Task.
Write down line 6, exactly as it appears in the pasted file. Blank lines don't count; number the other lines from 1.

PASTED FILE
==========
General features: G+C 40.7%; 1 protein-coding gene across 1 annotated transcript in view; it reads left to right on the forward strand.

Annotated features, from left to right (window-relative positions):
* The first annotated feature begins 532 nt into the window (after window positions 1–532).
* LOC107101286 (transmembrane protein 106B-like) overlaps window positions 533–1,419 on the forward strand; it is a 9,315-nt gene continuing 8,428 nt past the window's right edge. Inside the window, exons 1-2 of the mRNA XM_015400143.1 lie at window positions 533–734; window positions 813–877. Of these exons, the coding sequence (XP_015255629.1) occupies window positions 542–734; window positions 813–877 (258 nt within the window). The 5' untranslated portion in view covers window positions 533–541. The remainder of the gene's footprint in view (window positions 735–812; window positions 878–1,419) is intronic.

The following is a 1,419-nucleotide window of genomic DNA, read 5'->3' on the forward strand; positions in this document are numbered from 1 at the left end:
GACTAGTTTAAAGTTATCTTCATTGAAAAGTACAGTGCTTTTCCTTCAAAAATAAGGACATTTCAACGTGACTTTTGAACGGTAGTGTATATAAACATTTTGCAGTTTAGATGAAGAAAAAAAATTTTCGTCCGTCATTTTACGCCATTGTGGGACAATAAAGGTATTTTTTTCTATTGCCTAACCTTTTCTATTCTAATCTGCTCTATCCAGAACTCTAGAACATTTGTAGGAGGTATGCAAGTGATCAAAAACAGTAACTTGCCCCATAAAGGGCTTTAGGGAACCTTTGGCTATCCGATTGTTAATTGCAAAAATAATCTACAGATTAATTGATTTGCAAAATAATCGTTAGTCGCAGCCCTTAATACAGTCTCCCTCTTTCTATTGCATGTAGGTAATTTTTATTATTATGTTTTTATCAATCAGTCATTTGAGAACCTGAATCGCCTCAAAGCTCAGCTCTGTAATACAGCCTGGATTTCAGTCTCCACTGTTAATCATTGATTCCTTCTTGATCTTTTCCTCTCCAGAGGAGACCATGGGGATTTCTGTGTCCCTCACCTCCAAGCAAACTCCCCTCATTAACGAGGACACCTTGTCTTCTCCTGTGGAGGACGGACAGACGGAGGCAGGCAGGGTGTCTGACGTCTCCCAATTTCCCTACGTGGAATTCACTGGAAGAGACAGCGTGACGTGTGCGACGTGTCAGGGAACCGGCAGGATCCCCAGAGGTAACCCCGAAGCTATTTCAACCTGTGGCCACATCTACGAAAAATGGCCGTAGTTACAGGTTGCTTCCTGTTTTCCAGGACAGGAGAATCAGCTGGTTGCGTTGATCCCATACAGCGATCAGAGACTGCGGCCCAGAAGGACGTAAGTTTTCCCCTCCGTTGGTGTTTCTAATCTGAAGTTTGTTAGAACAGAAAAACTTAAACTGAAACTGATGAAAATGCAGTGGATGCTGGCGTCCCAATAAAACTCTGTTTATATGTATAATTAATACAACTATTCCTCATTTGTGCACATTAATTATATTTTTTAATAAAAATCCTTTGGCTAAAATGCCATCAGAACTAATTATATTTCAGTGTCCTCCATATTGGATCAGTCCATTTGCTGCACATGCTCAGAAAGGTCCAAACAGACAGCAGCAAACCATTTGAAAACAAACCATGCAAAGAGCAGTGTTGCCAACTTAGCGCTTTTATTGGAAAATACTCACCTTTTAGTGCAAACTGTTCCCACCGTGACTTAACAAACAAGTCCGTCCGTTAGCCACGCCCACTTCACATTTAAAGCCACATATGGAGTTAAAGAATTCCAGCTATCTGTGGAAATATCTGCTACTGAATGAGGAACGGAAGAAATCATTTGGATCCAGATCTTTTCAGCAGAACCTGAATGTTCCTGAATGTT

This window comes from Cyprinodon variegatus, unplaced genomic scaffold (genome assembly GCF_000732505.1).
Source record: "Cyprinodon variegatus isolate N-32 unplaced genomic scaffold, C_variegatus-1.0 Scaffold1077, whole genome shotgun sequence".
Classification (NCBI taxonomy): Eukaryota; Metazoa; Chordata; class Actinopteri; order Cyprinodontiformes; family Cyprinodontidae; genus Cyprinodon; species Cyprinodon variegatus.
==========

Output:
GACTAGTTTAAAGTTATCTTCATTGAAAAGTACAGTGCTTTTCCTTCAAAAATAAGGACATTTCAACGTGACTTTTGAACGGTAGTGTATATAAACATTTTGCAGTTTAGATGAAGAAAAAAAATTTTCGTCCGTCATTTTACGCCATTGTGGGACAATAAAGGTATTTTTTTCTATTGCCTAACCTTTTCTATTCTAATCTGCTCTATCCAGAACTCTAGAACATTTGTAGGAGGTATGCAAGTGATCAAAAACAGTAACTTGCCCCATAAAGGGCTTTAGGGAACCTTTGGCTATCCGATTGTTAATTGCAAAAATAATCTACAGATTAATTGATTTGCAAAATAATCGTTAGTCGCAGCCCTTAATACAGTCTCCCTCTTTCTATTGCATGTAGGTAATTTTTATTATTATGTTTTTATCAATCAGTCATTTGAGAACCTGAATCGCCTCAAAGCTCAGCTCTGTAATACAGCCTGGATTTCAGTCTCCACTGTTAATCATTGATTCCTTCTTGATCTTTTCCTCTCCAGAGGAGACCATGGGGATTTCTGTGTCCCTCACCTCCAAGCAAACTCCCCTCATTAACGAGGACACCTTGTCTTCTCCTGTGGAGGACGGACAGACGGAGGCAGGCAGGGTGTCTGACGTCTCCCAATTTCCCTACGTGGAATTCACTGGAAGAGACAGCGTGACGTGTGCGACGTGTCAGGGAACCGGCAGGATCCCCAGAGGTAACCCCGAAGCTATTTCAACCTGTGGCCACATCTACGAAAAATGGCCGTAGTTACAGGTTGCTTCCTGTTTTCCAGGACAGGAGAATCAGCTGGTTGCGTTGATCCCATACAGCGATCAGAGACTGCGGCCCAGAAGGACGTAAGTTTTCCCCTCCGTTGGTGTTTCTAATCTGAAGTTTGTTAGAACAGAAAAACTTAAACTGAAACTGATGAAAATGCAGTGGATGCTGGCGTCCCAATAAAACTCTGTTTATATGTATAATTAATACAACTATTCCTCATTTGTGCACATTAATTATATTTTTTAATAAAAATCCTTTGGCTAAAATGCCATCAGAACTAATTATATTTCAGTGTCCTCCATATTGGATCAGTCCATTTGCTGCACATGCTCAGAAAGGTCCAAACAGACAGCAGCAAACCATTTGAAAACAAACCATGCAAAGAGCAGTGTTGCCAACTTAGCGCTTTTATTGGAAAATACTCACCTTTTAGTGCAAACTGTTCCCACCGTGACTTAACAAACAAGTCCGTCCGTTAGCCACGCCCACTTCACATTTAAAGCCACATATGGAGTTAAAGAATTCCAGCTATCTGTGGAAATATCTGCTACTGAATGAGGAACGGAAGAAATCATTTGGATCCAGATCTTTTCAGCAGAACCTGAATGTTCCTGAATGTT